These challenges, and the collaboration required to meet them, affirm that SF-GIPA would not be possible without the San Francisco Bay Area artists and organizations contributing invaluable time, talent, resources, and care to realizing a guaranteed income. Leaders of these organizations are anchors of their communities, particularly San Francisco’s Black, Indigenous, and People of Color & LGBTQ2S+ artists, and therefore represent the communities served by this program. Guided by their expertise and wisdom, YBCA owns where we have more to learn, laying the groundwork for actions to address harm.
YBCA acknowledges the artists and advocates who never ceased to give voice to their communities during and beyond the guaranteed income design, engagement, and implementation process. We are grateful for the stakeholders who reached out to program staff to share feedback and advocacy, and all who never stopped calling us in, trusting that we at YBCA could do and be better.
We also acknowledge that this guaranteed income program, while finite, is part of an ongoing reckoning with inequities in our cultural investments and economy. We at YBCA are committed to prioritizing care and accountability, to ourselves and our stakeholders, to shift systems, decisionmakers, and funding toward centering BIPOC, LGBTQ+, immigrant, and disabled artists and communities disproportionately denied access to power, safety, and dignity.
The Creative Communities Coalition for Guaranteed Income (CCCGI)
As a result of iterative learnings and partnerships from SF-GIPA, six San Francisco Bay Area cultural organizations and previous SF-GIPA advisors joined with YBCA to form the Creative Communities Coalition for guaranteed income (CCCGI). In October 2021, CCCGI launched its own guaranteed income demonstration, with funding and technical assistance from YBCA, to distribute $1,000 in unconditional cash to sixty San Francisco artists for 18 months. CCCGI prioritizes artist communities at greatest risk of displacement, including those typically overlooked and underserved by traditional funding sources—namely, artists of color; immigrant, refugee, non-english speaking, and undocumented artists; queer and trans artists; sex working artists; artists in communities grappling with overpolicing and the carceral system; housing insecure and unhoused artists; and senior and youth artists.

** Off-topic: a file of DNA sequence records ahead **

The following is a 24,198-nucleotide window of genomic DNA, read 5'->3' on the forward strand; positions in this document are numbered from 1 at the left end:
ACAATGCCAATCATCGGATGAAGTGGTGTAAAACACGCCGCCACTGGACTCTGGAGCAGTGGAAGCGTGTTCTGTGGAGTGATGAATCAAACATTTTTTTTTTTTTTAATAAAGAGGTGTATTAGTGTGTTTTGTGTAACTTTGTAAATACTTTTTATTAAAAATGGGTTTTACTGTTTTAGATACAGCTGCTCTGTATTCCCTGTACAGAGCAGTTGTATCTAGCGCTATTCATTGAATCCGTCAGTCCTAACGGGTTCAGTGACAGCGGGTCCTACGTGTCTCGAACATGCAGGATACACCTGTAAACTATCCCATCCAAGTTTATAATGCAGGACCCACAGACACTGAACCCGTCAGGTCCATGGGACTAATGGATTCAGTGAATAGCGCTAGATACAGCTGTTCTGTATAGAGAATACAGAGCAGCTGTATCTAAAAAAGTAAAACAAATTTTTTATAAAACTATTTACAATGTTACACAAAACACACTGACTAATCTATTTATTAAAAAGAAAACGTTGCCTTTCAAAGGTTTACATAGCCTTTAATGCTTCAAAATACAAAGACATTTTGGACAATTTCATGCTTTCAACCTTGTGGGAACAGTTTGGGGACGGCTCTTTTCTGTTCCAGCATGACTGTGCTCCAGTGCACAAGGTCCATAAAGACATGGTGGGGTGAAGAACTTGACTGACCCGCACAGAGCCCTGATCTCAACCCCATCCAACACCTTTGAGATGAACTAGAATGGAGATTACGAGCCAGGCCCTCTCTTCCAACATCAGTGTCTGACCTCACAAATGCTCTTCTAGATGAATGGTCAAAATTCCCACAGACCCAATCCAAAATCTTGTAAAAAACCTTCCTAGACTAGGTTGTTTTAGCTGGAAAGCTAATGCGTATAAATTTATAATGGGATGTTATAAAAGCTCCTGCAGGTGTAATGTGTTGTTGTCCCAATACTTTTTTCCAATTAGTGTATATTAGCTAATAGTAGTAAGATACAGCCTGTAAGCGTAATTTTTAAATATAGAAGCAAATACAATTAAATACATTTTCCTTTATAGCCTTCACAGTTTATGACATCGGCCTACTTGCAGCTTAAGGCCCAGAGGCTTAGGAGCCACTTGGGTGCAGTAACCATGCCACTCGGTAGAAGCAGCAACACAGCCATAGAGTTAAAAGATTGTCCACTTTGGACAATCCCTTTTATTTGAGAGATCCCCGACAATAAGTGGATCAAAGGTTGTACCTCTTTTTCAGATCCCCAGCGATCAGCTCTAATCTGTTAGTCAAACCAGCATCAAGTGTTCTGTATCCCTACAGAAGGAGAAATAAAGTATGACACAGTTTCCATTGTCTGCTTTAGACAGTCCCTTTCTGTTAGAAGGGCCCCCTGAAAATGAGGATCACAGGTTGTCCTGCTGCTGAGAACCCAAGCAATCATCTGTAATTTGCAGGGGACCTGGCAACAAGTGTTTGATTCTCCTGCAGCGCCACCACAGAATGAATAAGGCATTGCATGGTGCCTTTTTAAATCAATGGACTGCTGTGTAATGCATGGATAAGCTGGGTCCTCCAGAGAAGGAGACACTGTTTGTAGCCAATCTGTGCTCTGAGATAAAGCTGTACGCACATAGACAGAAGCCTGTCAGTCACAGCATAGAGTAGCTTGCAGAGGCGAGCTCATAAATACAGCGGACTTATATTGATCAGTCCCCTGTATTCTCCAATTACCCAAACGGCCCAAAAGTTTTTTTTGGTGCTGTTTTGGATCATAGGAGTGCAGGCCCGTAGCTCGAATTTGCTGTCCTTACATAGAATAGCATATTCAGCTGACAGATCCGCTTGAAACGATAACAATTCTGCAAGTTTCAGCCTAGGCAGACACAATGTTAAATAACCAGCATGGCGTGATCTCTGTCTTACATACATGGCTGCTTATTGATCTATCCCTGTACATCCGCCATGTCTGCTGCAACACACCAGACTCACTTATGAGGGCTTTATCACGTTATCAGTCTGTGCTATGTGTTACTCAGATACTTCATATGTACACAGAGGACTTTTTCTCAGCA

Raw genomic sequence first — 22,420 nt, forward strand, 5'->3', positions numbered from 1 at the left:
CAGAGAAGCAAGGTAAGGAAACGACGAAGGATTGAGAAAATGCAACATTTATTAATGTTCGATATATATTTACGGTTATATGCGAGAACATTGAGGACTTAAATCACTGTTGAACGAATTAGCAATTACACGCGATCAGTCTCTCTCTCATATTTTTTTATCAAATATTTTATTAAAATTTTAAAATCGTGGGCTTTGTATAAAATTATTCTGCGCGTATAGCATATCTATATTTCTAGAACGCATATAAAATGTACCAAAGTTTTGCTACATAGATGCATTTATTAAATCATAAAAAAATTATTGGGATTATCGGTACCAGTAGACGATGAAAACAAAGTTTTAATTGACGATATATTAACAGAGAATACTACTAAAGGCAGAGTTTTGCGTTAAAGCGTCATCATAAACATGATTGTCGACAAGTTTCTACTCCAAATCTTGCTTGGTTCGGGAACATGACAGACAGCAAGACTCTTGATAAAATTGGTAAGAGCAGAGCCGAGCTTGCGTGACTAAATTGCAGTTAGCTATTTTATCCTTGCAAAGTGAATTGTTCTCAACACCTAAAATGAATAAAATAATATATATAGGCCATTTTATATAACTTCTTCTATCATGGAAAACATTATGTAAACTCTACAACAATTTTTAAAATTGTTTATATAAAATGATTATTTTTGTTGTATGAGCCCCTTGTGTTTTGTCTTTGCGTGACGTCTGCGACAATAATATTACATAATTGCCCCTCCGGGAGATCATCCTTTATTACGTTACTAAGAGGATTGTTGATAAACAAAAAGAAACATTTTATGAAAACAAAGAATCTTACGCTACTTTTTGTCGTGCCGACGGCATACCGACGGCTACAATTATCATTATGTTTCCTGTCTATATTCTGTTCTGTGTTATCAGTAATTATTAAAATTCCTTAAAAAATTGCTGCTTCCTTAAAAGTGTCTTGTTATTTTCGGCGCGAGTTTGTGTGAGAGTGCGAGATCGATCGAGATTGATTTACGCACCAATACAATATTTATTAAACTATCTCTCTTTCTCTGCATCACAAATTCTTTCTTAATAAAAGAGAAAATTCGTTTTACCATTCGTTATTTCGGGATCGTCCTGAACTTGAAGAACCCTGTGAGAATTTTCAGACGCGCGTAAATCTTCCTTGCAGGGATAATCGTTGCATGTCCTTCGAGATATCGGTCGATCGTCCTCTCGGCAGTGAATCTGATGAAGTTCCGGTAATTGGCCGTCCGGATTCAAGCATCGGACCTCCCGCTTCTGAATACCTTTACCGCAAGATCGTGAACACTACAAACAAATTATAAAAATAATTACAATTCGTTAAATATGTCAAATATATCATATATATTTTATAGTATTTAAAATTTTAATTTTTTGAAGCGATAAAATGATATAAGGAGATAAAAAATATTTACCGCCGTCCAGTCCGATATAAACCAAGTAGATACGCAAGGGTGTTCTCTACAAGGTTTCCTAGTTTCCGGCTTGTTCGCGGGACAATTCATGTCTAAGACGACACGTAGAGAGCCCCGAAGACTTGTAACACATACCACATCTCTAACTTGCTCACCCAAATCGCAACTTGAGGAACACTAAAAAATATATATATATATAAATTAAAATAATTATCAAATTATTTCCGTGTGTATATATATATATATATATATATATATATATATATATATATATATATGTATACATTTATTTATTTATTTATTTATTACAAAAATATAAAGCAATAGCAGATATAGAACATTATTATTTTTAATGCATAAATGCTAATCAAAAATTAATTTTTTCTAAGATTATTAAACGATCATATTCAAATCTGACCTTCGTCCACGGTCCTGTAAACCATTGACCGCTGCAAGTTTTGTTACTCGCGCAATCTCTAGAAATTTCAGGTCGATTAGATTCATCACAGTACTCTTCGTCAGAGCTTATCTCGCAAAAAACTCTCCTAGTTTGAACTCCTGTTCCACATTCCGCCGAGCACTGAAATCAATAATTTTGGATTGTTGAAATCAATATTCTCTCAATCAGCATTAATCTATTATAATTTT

CCCGI’s core organizations, Black Freighter Press, Chinese Culture Center of San Francisco (CCCSF), The Transgender District, Dance Mission Theater, Galeria de la Raza, and the San Francisco Bay Area Theatre Company (SFBATCO), co-implement the guaranteed income program with YBCA while stewarding their local artistic, cultural, and political communities. These Coalition leaders holistically support the artist participants in CCCGI and one another, modeling for YBCA what it means to work in true partnership.
In closing, we acknowledge the civil and human rights leaders who paved the way for the contemporary idea of a guaranteed income, including Dr. Martin Luther King, Jr. and the Poor People’s Campaign, the Black Panther Party and the Ten-Point Platform, and the National Welfare Rights Organization’s call for economic justice. Their advocacy has allowed other champions to enter the space, pushing us to rethink the ways we care for and uphold one another’s dignity and livelihoods.
Together, the SF-GIPA and CCCGI guaranteed basic income programs join a continuum of learning that demonstrates how unconditional cash can change lives. Pilot programs such as these, experimental at their core, build on collective knowledge and exist to imagine a more fair and just world.
As we move forward, we return to our “why”—to invest and repair with intention, grounded in the belief that guaranteed income is a model towards economic liberation. We seek to apply this equity-driven commitment to not only our investments at YBCA, but to all work that directly impacts the communities we serve, are accountable to, and collaborate with.